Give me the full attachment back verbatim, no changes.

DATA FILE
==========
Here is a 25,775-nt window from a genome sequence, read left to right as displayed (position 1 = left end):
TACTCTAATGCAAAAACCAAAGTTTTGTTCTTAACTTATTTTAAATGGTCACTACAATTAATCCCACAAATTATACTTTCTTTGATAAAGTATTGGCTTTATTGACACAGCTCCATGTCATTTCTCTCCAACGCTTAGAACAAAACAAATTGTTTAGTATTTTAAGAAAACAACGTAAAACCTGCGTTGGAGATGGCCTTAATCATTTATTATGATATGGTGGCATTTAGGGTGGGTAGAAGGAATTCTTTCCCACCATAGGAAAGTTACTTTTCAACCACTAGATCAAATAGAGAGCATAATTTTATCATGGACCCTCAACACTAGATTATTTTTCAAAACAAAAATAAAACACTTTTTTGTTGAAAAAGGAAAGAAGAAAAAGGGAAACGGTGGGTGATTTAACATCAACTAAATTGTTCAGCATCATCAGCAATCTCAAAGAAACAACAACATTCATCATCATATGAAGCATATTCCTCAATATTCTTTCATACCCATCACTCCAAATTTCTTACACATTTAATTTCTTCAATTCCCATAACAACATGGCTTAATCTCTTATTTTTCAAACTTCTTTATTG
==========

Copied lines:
Here is a 25,775-nt window from a genome sequence, read left to right as displayed (position 1 = left end):
TACTCTAATGCAAAAACCAAAGTTTTGTTCTTAACTTATTTTAAATGGTCACTACAATTAATCCCACAAATTATACTTTCTTTGATAAAGTATTGGCTTTATTGACACAGCTCCATGTCATTTCTCTCCAACGCTTAGAACAAAACAAATTGTTTAGTATTTTAAGAAAACAACGTAAAACCTGCGTTGGAGATGGCCTTAATCATTTATTATGATATGGTGGCATTTAGGGTGGGTAGAAGGAATTCTTTCCCACCATAGGAAAGTTACTTTTCAACCACTAGATCAAATAGAGAGCATAATTTTATCATGGACCCTCAACACTAGATTATTTTTCAAAACAAAAATAAAACACTTTTTTGTTGAAAAAGGAAAGAAGAAAAAGGGAAACGGTGGGTGATTTAACATCAACTAAATTGTTCAGCATCATCAGCAATCTCAAAGAAACAACAACATTCATCATCATATGAAGCATATTCCTCAATATTCTTTCATACCCATCACTCCAAATTTCTTACACATTTAATTTCTTCAATTCCCATAACAACATGGCTTAATCTCTTATTTTTCAAACTTCTTTATTG